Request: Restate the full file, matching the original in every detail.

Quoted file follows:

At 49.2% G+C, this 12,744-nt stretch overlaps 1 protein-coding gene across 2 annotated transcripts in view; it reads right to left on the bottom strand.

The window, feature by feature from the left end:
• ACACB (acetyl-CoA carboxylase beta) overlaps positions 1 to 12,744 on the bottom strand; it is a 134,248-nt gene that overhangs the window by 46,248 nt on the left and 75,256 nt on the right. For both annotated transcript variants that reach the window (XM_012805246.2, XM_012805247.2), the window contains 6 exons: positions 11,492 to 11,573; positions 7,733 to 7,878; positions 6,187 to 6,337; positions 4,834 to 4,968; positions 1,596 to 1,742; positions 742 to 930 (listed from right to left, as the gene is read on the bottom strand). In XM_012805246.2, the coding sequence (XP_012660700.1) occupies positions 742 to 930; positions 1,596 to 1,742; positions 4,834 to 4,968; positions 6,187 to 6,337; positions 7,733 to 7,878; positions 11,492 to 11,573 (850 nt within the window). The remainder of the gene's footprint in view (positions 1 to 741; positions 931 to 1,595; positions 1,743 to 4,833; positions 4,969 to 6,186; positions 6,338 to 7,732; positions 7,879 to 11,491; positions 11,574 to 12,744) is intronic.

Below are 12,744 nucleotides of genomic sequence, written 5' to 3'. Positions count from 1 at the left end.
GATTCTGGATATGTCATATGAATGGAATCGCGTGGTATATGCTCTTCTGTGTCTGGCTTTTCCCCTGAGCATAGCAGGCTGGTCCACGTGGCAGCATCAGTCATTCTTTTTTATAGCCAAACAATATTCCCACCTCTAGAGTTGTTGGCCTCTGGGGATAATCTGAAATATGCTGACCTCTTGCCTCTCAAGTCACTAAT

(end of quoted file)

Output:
At 49.2% G+C, this 12,744-nt stretch overlaps 1 protein-coding gene across 2 annotated transcripts in view; it reads right to left on the bottom strand.

The window, feature by feature from the left end:
• ACACB (acetyl-CoA carboxylase beta) overlaps positions 1 to 12,744 on the bottom strand; it is a 134,248-nt gene that overhangs the window by 46,248 nt on the left and 75,256 nt on the right. For both annotated transcript variants that reach the window (XM_012805246.2, XM_012805247.2), the window contains 6 exons: positions 11,492 to 11,573; positions 7,733 to 7,878; positions 6,187 to 6,337; positions 4,834 to 4,968; positions 1,596 to 1,742; positions 742 to 930 (listed from right to left, as the gene is read on the bottom strand). In XM_012805246.2, the coding sequence (XP_012660700.1) occupies positions 742 to 930; positions 1,596 to 1,742; positions 4,834 to 4,968; positions 6,187 to 6,337; positions 7,733 to 7,878; positions 11,492 to 11,573 (850 nt within the window). The remainder of the gene's footprint in view (positions 1 to 741; positions 931 to 1,595; positions 1,743 to 4,833; positions 4,969 to 6,186; positions 6,338 to 7,732; positions 7,879 to 11,491; positions 11,574 to 12,744) is intronic.

Below are 12,744 nucleotides of genomic sequence, written 5' to 3'. Positions count from 1 at the left end.
GATTCTGGATATGTCATATGAATGGAATCGCGTGGTATATGCTCTTCTGTGTCTGGCTTTTCCCCTGAGCATAGCAGGCTGGTCCACGTGGCAGCATCAGTCATTCTTTTTTATAGCCAAACAATATTCCCACCTCTAGAGTTGTTGGCCTCTGGGGATAATCTGAAATATGCTGACCTCTTGCCTCTCAAGTCACTAAT